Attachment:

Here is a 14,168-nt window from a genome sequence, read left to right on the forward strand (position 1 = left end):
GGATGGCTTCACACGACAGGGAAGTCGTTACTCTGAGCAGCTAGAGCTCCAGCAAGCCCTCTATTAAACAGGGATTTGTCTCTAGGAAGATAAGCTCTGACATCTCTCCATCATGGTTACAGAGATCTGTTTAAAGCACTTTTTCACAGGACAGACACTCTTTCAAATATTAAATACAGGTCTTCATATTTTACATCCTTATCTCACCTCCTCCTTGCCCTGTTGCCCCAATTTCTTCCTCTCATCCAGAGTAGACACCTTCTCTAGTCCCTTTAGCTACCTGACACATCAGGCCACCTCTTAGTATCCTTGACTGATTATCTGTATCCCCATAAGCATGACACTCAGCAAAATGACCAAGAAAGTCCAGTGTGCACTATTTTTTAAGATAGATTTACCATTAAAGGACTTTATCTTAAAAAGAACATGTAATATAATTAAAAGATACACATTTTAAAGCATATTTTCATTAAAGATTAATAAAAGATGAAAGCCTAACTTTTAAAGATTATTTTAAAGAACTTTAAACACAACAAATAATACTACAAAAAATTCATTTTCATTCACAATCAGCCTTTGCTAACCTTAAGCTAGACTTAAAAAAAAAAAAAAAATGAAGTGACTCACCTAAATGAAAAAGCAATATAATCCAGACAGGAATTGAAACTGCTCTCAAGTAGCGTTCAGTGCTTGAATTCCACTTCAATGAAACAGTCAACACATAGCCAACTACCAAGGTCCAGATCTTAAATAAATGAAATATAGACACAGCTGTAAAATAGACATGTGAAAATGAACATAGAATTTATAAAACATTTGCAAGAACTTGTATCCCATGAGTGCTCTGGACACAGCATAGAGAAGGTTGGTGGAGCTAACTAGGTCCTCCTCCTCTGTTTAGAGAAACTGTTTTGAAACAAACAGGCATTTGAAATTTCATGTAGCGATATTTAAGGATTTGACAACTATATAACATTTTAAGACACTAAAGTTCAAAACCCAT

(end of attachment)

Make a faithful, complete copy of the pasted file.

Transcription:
Here is a 14,168-nt window from a genome sequence, read left to right on the forward strand (position 1 = left end):
GGATGGCTTCACACGACAGGGAAGTCGTTACTCTGAGCAGCTAGAGCTCCAGCAAGCCCTCTATTAAACAGGGATTTGTCTCTAGGAAGATAAGCTCTGACATCTCTCCATCATGGTTACAGAGATCTGTTTAAAGCACTTTTTCACAGGACAGACACTCTTTCAAATATTAAATACAGGTCTTCATATTTTACATCCTTATCTCACCTCCTCCTTGCCCTGTTGCCCCAATTTCTTCCTCTCATCCAGAGTAGACACCTTCTCTAGTCCCTTTAGCTACCTGACACATCAGGCCACCTCTTAGTATCCTTGACTGATTATCTGTATCCCCATAAGCATGACACTCAGCAAAATGACCAAGAAAGTCCAGTGTGCACTATTTTTTAAGATAGATTTACCATTAAAGGACTTTATCTTAAAAAGAACATGTAATATAATTAAAAGATACACATTTTAAAGCATATTTTCATTAAAGATTAATAAAAGATGAAAGCCTAACTTTTAAAGATTATTTTAAAGAACTTTAAACACAACAAATAATACTACAAAAAATTCATTTTCATTCACAATCAGCCTTTGCTAACCTTAAGCTAGACTTAAAAAAAAAAAAAAAATGAAGTGACTCACCTAAATGAAAAAGCAATATAATCCAGACAGGAATTGAAACTGCTCTCAAGTAGCGTTCAGTGCTTGAATTCCACTTCAATGAAACAGTCAACACATAGCCAACTACCAAGGTCCAGATCTTAAATAAATGAAATATAGACACAGCTGTAAAATAGACATGTGAAAATGAACATAGAATTTATAAAACATTTGCAAGAACTTGTATCCCATGAGTGCTCTGGACACAGCATAGAGAAGGTTGGTGGAGCTAACTAGGTCCTCCTCCTCTGTTTAGAGAAACTGTTTTGAAACAAACAGGCATTTGAAATTTCATGTAGCGATATTTAAGGATTTGACAACTATATAACATTTTAAGACACTAAAGTTCAAAACCCAT